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Our Research

Pelled research focuses on developing and leveraging transformative technologies for enhancing neuro-performance. Through holistic and multidisciplinary approaches we work toward developing marine-inspired technologies for artificial sensing and adaptive-prosthetics; restoring sensory-motor performance after traumatic brain injury (TBI), spinal cord injury, and peripheral nerve injury; and improving athletic performance and cognitive capabilities by using genetic-based neuromodulation and non-invasive brain stimulation.


Octopus-Inspired Bionics

Grasping, is the most desirable movement that patients who lost a limb or had a spinal cord injury would like to have. The octopus is extraordinary in many ways, one of them is its distributed neural control where each of its arms functions as an independent and adaptive unit. Inspired by octopus’s arm decision-making mechanism we are working towards identifying fundamental sensorimotor circuits associated with goal-oriented grasping movement by using high-dimensional biological, analytical and robotics technologies.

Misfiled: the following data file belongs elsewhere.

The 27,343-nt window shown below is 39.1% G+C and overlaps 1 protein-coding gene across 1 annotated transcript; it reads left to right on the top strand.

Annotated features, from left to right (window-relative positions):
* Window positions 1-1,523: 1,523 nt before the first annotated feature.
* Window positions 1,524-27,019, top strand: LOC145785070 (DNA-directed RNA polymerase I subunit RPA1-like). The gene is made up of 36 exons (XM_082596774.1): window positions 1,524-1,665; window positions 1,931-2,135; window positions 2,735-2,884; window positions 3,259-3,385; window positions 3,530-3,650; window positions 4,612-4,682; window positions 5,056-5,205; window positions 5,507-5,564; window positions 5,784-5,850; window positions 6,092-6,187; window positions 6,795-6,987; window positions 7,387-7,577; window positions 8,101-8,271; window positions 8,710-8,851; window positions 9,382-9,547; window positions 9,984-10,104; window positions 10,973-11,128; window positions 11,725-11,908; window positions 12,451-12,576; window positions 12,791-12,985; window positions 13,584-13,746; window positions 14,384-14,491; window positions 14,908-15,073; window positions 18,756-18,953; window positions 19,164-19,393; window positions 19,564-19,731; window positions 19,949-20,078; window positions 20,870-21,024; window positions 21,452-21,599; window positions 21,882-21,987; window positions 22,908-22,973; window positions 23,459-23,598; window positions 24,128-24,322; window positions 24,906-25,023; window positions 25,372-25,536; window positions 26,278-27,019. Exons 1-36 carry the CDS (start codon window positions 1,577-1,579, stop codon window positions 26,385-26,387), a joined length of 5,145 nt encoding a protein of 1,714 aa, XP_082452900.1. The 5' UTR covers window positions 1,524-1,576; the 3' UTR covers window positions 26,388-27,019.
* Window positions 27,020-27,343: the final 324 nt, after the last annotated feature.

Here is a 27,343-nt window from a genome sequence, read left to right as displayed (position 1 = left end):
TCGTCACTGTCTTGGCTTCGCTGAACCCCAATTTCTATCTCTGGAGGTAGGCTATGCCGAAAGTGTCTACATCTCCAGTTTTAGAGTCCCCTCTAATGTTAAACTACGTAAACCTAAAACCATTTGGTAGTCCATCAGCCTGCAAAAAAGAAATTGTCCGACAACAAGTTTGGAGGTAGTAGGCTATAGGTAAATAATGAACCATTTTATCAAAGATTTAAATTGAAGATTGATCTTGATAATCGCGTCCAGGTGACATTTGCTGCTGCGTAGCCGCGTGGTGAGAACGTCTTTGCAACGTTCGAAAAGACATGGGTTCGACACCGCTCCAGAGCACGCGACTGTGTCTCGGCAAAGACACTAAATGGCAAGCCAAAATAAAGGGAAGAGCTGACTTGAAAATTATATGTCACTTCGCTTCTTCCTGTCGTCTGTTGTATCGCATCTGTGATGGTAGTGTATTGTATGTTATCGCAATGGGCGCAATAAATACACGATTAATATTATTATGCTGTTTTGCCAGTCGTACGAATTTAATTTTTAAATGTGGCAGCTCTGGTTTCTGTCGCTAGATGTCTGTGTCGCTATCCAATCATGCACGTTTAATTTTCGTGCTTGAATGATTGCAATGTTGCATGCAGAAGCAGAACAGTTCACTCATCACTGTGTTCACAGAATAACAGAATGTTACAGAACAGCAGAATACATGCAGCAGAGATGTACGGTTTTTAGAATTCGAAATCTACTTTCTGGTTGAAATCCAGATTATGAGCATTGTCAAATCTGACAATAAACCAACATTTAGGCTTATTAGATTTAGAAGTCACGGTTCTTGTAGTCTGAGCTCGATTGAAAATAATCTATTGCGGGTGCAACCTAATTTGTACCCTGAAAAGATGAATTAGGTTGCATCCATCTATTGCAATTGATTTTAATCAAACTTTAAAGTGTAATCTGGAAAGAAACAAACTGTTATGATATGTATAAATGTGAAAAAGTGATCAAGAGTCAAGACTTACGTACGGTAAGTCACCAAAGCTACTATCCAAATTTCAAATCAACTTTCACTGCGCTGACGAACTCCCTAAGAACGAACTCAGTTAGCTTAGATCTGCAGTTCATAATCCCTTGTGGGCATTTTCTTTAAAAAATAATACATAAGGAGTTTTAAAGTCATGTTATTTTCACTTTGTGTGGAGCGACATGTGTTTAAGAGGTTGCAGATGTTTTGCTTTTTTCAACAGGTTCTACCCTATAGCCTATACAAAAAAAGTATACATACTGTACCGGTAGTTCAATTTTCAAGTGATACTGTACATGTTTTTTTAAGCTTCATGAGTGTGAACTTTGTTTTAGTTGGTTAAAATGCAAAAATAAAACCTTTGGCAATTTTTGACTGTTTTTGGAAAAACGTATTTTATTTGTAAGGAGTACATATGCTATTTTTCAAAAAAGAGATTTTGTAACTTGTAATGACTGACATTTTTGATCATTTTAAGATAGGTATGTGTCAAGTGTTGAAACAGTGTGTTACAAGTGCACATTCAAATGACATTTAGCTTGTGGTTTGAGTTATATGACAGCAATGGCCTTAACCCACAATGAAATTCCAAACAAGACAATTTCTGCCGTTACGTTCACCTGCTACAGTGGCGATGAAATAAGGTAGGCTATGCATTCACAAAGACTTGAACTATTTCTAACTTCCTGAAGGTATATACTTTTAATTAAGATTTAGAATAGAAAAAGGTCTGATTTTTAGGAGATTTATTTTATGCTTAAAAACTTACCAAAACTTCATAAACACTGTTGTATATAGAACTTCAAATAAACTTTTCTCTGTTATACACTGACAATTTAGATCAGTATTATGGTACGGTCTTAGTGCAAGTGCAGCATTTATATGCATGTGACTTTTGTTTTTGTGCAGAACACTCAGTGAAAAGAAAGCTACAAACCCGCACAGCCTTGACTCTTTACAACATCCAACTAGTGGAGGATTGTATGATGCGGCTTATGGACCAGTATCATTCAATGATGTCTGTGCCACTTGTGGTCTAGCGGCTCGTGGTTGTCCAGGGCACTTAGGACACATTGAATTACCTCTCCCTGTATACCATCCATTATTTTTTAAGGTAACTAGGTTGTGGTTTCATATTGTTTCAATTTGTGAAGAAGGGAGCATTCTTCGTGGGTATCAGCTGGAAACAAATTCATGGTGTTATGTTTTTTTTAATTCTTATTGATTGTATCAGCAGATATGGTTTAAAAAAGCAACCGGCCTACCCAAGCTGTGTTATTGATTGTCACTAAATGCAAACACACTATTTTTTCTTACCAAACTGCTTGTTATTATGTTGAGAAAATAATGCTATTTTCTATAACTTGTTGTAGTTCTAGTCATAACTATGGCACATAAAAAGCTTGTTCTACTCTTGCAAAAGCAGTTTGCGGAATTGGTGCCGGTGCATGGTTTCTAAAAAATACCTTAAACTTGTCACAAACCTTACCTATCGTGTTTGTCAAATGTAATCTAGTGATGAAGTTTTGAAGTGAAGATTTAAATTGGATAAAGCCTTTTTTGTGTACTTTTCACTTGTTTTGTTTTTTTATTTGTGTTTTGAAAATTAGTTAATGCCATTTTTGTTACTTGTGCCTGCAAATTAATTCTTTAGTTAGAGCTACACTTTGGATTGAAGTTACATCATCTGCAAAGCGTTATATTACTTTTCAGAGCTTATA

We are working towards developing new biosensors to report on neuronal function in vivo, and neuromodulation technologies that will allow wireless control of a specific neuronal population. To that end, we have recently identified and cloned a single gene that encodes to a protein that is activated by non-invasive electromagnetic fields. This new technology could complement the existing arsenal of neuromodulation techniques, and, due to its non-invasive nature, can be potentially translated into the clinic.



We work with a rat model of temporal lobe epilepsy, where we aim to develop neuromodulation therapy to alleviate seizures. We are using magnetogenetics as a strategy to provide closed-loop neuromodulation.


Translational Research

Traumatic brain injury (TBI) in children often leads to long-term neurological, cognitive and emotional deficits. We investigate how TBI induces abnormal neuronal connectional that may translate to impaired and delayed recovery. In order to identify post-TBI plasticity mechanisms, we apply intracellular recordings in brain slices, extracellular recordings in vivo, functional imaging methods and behavioral testing in a pediatric rodent model of TBI.



We are developing neuromodulation strategies to augment recovery following injury. We use optogenetics, non-invasive brain stimulation technologies such as Transcranial magnetic stimulation, electrodes and other genetic based modification to manipulate neuronal function and guide plasticity.

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